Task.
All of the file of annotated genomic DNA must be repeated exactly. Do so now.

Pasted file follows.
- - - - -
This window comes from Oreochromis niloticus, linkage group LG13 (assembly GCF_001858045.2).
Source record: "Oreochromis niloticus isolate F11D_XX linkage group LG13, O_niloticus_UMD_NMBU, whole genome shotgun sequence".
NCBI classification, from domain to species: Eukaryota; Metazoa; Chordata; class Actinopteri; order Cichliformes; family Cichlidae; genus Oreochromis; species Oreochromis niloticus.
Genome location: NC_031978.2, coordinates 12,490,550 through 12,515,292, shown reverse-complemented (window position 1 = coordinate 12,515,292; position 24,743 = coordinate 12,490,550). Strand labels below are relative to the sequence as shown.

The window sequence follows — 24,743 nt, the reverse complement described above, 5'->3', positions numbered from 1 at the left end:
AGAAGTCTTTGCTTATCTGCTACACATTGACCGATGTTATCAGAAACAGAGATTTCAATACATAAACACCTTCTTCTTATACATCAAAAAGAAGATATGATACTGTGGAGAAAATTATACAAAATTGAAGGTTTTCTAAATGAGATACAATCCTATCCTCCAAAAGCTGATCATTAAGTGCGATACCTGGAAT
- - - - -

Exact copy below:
This window comes from Oreochromis niloticus, linkage group LG13 (assembly GCF_001858045.2).
Source record: "Oreochromis niloticus isolate F11D_XX linkage group LG13, O_niloticus_UMD_NMBU, whole genome shotgun sequence".
NCBI classification, from domain to species: Eukaryota; Metazoa; Chordata; class Actinopteri; order Cichliformes; family Cichlidae; genus Oreochromis; species Oreochromis niloticus.
Genome location: NC_031978.2, coordinates 12,490,550 through 12,515,292, shown reverse-complemented (window position 1 = coordinate 12,515,292; position 24,743 = coordinate 12,490,550). Strand labels below are relative to the sequence as shown.

The window sequence follows — 24,743 nt, the reverse complement described above, 5'->3', positions numbered from 1 at the left end:
AGAAGTCTTTGCTTATCTGCTACACATTGACCGATGTTATCAGAAACAGAGATTTCAATACATAAACACCTTCTTCTTATACATCAAAAAGAAGATATGATACTGTGGAGAAAATTATACAAAATTGAAGGTTTTCTAAATGAGATACAATCCTATCCTCCAAAAGCTGATCATTAAGTGCGATACCTGGAAT